For a people determined to communicate with the gods, the early Celts were surprisingly uncommunicative with the future. They did not put their beliefs into writing, recorded no genealogies, wrote no poetry and preferred that the secrets of their beliefs remain inaccessible to outsiders.
Precisely what they were thinking that day during the Iron Age 2,000 years ago, when they looped a noose around the neck of a 16-year-old girl, choked the life out of her, then dropped her in a bog near what is now Yde, the Netherlands, we cannot know. But it's reasonable to assume this wasn't a marketing strategy.
It was Romans and Greeks who gave these assorted tribes of sandy-haired warriors the name Celts. Now, inside the Carnegie Museum of Natural History, they are reborn -- rekilled, actually -- as "The Mysterious Bog People."
The display is formidable. Ancient tools and leathery corpses are arrayed in display cases amid low light, with a musical background that suggests entrapped cattle. I took my youngest children, both of whose sandy hair and fair skin reasonably suggest some DNA research would entitle us to greet the visitors and accept their condolences.
"Look," my daughter said. "A dead body."
The husk of "Yde Girl" lay in a glass case next to a CAT scan machine. This woman was killed for any of a number of reasons: sacrifice to the gods, violation of some tribal law, possibly some physical flaw. Certainly she was not killed for future display.
Corpses have long been a morally loaded issue for public displays. The recent traveling exhibit, "Body Worlds," which uses skinned and preserved corpses obtained from medical schools and the remainder piles at medical examiners' offices, created a squall from ethicists queasy about using cadavers of our generation.
The Celts under glass at the Carnegie offer a different problem.
Above the desiccated young woman stretched out on a medical gurney, an exhibit shows how, in 1993, after careful medical study, scientists were able to construct a model of what Yde Girl might have looked like -- which is to say, like half the people I meet at family reunions.
Then there is this plaque:
Should We Be Reconstructing Faces?
The reconstruction of the faces of people found in the bogs can raise moral and ethical issues. Some believe that it shows a lack of respect for the dead. Scientists would argue, however, that it contributes to our knowledge of ancient people.
A dead teen, the noose of murder still about her neck, has been stretched out for display before a paying public -- and someone thinks the moral and ethical issue is whether it is right to use a computer model to tell us what she might have looked like alive? Such obtuseness should have warned visitors for what they would confront downstairs in the gift shop: Bog People souvenirs.
"Red Franz," one of the more popular corpses in the exhibition because of his flaring shock of red hair, can be found on Bog People coffee mugs and pint glasses. He is on Bog People T-shirts and a Bog People wool cap.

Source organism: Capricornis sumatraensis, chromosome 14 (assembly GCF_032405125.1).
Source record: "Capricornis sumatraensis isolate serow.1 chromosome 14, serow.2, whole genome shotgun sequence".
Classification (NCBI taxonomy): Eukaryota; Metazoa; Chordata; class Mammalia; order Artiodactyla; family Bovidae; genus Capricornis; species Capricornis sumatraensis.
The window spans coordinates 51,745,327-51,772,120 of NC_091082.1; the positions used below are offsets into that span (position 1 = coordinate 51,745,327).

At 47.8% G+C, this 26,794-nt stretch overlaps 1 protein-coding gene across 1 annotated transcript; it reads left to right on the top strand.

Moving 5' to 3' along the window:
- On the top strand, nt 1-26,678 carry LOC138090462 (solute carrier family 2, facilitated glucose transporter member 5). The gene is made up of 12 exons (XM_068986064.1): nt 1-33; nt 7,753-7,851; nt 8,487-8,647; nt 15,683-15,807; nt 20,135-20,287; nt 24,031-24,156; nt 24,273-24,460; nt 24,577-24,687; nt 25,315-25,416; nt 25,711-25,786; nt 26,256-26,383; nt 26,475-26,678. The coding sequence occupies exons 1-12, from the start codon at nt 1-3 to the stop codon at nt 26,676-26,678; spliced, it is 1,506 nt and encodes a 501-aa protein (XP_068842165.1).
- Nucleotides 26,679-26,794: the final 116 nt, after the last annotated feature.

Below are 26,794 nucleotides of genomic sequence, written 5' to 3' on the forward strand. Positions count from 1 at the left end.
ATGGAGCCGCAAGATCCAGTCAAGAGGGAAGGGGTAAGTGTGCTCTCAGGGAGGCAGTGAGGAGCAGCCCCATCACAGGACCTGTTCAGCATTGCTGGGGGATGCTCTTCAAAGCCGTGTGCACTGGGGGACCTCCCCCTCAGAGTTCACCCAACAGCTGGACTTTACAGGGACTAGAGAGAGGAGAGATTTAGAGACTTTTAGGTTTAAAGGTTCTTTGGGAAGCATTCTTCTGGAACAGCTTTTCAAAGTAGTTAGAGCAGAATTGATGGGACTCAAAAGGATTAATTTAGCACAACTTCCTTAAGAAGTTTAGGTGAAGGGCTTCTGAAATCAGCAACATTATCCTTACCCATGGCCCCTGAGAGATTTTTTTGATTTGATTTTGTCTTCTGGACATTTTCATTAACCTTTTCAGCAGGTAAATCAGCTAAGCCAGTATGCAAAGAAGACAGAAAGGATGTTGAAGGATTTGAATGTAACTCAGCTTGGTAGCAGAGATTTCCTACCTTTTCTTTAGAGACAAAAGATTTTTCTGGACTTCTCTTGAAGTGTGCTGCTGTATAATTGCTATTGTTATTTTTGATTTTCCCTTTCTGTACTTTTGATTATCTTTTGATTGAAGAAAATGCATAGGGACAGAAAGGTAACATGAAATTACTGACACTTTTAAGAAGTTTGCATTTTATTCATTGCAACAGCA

But the shop's prize offering is "The Mysterious Bog Coffee -- Premium blends of Central American coffee that 'bring you back to life' with your morning breakfast or whenever you feel like a pick-me-up."
It is available in Colombian ground or whole bean, chocolate almond and, the traditional favorite of the Druidic high priests, vanilla hazelnut.
The extent to which this business is tied to popular culture was evidence in the presence, alongside the Bog People mugs, of the "C.S.I Crime Scene Forensic Lab," kit that lets little coroners unlock the mysteries of pathology. If you like watching the dead on TV, come to Oakland and see the play.
Mark Benecke, a forensic researcher at the University of Cologne, did work on the Body Worlds shows. His combined academic heft and good humor provide the rare glimpse of moral clarity one seeks after watching a teenager's dried corpse in a museum.
"It's not something that ethics can decide. It's only something that can be culturally determined," Mr. Benecke told me. In some cultures, the human body is another item for examination. In others, it is fraught with mystical significance.
A century ago, it was not terribly odd for a photographer to snap a portrait of the deceased in his casket, often with the family gathered around. It seemed sensible. The corpse was still a member of the family and families made group decisions. In today's hyper-individualistic world, photographing a corpse is a violation of privacy because the person who must give the approval has already departed for Elysian Fields.
There is a line that must be crossed to make decisions about whether a corpse should or should not be an item of commerce, and the line is whether a culture believes the a dead human is suitable for viewing or somehow entitled to sacred status. After that, marketing is either forbidden or beside the point.
"The exhibition is crossing the line; not the coffee mugs," Mr. Benecke said.
The line was once drawn in blood and honor.
Pliny, writing of the Roman legions and their encounter with the Celts of Gall, observed that they took immense pride in nailing the severed heads of vanquished enemies to the walls of their homes. This was considered mere savagery.
Of course it was savage. It lacked a product tie-in.
Dennis Roddy is a Post-Gazette columnist, firstname.lastname@example.org , 412-263-1965.